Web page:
Assassination exposed existence of well-organised far-right terror network
By AFP – Jun 27,2019 – JORDAN TIMES
Luebcke was shot in the head at close range on the terrace of his family home in Wolfhagen near Kassel (AFP photo)
BERLIN — German police have made two more arrests related to the assassination-style murder of a pro-migrant politician, allegedly by a far-right assailant, federal prosecutors said on Thursday.
The killing of Walter Luebcke, who was shot in the head at his home on June 2, has sent shockwaves through Germany and raised fresh questions about the country’s response to the rising threat from neo-Nazis.
In the latest arrests, a suspect identified only as Elmar J., 64, was detained for selling in 2016 the weapon — a .38 calibre handgun — allegedly used by murder suspect Stephan Ernst, who has confessed to the crime.
The second man, Markus H., 43, is held on suspicion that he set up the contact between the gun-seller and Ernst.
The federal prosecutor’s office said in a statement the two men both Germans were arrested on charges of “aiding and abetting murder” and would appear before an investigating magistrate at the federal court of justice later on Thursday.
“We assume that both of the accused knew about the far-right views” of the murder suspect, a spokesman for the prosecutor’s office told reporters.
“And we assume that they also thought it was possible and accepted that [Ernst] would use the weapons for a politically motivated killing at a later time.”
But the spokesman said there was no indication that they knew Ernst, 45, was planning to murder Luebcke, who was head of the Kassel city administration.
On Wednesday, Interior Minister Horst Seehofer said Ernst had confessed to the killing of Luebcke and said that he “acted alone”.
Luebcke was an outspoken defender of Chancellor Angela Merkel’s decision to welcome refugees and in 2015 drew the wrath of right-wing extremists by telling Germans who objected that they could leave the country.
Prosecutors confirmed that Ernst had confessed to having “several” weapons, giving details to police on how they were obtained and where he hid them.
As a result, investigators reportedly found five weapons, including the one allegedly used in the murder, buried on his employer’s premises, which are being tested by forensic experts.
Ernst is said to have told police he acquired part of the weapons arsenal, which reportedly includes an Uzi submachine gun and a pump-action shotgun, in 2014 and the murder weapon in 2016.
Investigators are probing the extent of Ernst’s neo-Nazi ties and whether he had links to the far-right militant group National Socialist Underground (NSU).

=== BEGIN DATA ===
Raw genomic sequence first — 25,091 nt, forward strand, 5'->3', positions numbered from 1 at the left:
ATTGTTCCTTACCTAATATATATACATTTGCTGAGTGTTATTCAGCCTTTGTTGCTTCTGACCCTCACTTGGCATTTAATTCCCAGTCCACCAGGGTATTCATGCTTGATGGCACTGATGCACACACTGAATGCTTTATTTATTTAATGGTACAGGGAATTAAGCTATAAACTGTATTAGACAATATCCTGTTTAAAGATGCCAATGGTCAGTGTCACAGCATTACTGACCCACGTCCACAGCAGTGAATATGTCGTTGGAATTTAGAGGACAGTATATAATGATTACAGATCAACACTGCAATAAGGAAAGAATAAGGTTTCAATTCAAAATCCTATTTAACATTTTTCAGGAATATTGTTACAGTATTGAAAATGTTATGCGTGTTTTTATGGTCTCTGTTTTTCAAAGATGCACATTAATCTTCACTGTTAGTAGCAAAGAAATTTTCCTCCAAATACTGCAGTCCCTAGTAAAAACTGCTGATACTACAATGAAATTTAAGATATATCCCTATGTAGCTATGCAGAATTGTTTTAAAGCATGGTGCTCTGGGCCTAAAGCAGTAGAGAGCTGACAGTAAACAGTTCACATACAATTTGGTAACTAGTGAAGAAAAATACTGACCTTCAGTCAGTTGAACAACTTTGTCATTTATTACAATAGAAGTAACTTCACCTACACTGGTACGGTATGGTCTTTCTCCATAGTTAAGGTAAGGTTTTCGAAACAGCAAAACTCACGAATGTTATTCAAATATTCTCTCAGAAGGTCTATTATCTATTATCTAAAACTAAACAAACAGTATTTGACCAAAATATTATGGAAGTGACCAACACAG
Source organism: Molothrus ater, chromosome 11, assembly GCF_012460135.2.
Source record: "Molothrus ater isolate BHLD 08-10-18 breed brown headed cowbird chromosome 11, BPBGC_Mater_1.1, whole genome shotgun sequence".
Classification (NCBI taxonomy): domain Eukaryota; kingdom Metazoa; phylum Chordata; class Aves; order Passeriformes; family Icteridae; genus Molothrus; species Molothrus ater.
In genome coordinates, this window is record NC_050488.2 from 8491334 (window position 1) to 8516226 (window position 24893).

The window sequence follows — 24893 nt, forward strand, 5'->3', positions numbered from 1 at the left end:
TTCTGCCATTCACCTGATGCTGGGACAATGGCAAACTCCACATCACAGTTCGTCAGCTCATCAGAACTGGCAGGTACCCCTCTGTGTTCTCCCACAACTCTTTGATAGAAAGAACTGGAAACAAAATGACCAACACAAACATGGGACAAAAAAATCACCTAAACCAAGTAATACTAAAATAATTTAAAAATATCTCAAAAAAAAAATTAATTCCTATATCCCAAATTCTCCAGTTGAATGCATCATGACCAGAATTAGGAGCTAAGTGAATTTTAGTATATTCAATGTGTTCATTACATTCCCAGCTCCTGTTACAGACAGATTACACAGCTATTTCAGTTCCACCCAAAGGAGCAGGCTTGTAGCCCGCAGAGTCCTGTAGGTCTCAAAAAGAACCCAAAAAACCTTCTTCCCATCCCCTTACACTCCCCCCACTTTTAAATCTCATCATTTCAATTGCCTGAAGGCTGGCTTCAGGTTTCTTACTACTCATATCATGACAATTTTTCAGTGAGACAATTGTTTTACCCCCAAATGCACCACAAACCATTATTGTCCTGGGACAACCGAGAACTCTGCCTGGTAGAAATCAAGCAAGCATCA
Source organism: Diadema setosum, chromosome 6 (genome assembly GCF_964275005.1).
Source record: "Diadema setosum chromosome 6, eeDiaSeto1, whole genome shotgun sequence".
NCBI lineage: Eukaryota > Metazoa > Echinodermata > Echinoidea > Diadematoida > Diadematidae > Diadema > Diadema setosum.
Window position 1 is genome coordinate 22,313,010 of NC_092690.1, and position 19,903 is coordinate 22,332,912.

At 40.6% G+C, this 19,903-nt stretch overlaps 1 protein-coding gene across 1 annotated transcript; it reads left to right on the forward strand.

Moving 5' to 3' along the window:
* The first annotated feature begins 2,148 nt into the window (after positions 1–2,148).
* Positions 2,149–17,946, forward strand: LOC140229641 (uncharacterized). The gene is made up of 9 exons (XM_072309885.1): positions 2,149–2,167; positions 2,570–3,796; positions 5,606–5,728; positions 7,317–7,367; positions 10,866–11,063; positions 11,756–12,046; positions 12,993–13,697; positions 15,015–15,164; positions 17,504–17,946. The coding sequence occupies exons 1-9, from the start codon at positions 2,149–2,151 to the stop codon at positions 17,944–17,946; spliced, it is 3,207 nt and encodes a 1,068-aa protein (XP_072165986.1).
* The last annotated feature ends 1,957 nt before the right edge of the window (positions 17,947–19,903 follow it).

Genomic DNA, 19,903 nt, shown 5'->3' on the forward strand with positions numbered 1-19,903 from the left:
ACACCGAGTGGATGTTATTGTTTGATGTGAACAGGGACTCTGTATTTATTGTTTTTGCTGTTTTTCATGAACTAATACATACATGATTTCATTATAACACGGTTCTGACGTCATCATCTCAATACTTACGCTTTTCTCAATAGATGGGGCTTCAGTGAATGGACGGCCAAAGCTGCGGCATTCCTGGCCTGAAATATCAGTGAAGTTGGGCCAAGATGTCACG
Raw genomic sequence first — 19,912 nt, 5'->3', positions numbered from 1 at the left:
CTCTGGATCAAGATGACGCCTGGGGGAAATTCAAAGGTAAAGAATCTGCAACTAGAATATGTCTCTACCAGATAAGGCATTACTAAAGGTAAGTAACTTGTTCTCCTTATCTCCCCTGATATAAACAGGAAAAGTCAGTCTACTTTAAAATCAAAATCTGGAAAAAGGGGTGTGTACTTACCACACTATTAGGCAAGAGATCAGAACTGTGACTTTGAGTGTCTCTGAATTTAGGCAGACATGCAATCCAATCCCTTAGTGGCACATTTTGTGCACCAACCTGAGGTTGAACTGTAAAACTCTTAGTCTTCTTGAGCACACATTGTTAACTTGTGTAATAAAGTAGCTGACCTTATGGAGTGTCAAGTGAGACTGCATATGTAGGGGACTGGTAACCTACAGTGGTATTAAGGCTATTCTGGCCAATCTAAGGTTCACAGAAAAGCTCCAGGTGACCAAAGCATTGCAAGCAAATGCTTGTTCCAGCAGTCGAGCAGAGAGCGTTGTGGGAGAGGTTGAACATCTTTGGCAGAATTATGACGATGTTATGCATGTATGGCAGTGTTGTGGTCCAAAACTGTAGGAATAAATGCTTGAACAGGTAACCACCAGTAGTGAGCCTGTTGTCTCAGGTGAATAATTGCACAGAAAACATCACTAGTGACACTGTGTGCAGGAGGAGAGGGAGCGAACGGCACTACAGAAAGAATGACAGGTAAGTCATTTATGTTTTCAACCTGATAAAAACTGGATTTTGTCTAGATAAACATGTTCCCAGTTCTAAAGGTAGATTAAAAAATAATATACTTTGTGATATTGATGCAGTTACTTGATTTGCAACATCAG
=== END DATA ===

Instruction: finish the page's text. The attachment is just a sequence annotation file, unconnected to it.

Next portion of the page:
The NSU killed nine Turkish and Greek-born immigrants and a German policewoman from 2000 to 2007, in addition to carrying out bomb attacks and bank robberies.
Police are also investigating whether the newly arrested men have any connections to the right-wing extremist scene
News magazine Der Spiegel reported that in 2006, Markus H. was questioned as part of the inquiry into the murder of cafe owner Halit Yozgat — one of the nine immigrants killed by the NSU.
Spiegel also said that in 2009, Markus H. and Ernst were reportedly part of a group of nationalists who stormed a trade union rally in the city of Dortmund. Both men were arrested.
Elmar J. had no criminal record, according to Spiegel.
Merkel’s CDU Party has laid partial blame for Luebcke’s killing on the far-right AfD Party, saying it contributed to inciting extremist hatred.
Railing against migrants, the AfD scooped nearly 13 per cent of the vote in 2017 general elections, becoming the biggest opposition party in parliament.
On Thursday, AfD politician Wolfgang Gedeon played down the threat from the far-right.
“In comparison to Islamist terror and left-wing extremist terror, far-right terror is politically speaking, bird poo,” he told the regional parliament in Stuttgart.
Gedeon’s choice of words was reminiscent of that deployed by AfD co-leader Alexander Gauland, who caused outrage in 2018 by describing the Nazi period as a mere “speck of bird poo in over 1,000 years of successful German history”.
On Thursday, Seehofer said the number of known right-wing extremists in Germany had risen by 100 individuals last year to 24,100, compared to the 2017 figures, with 12,700 of them known to be violent.
“That is why I stress that we have a high-risk situation in this area,” he said.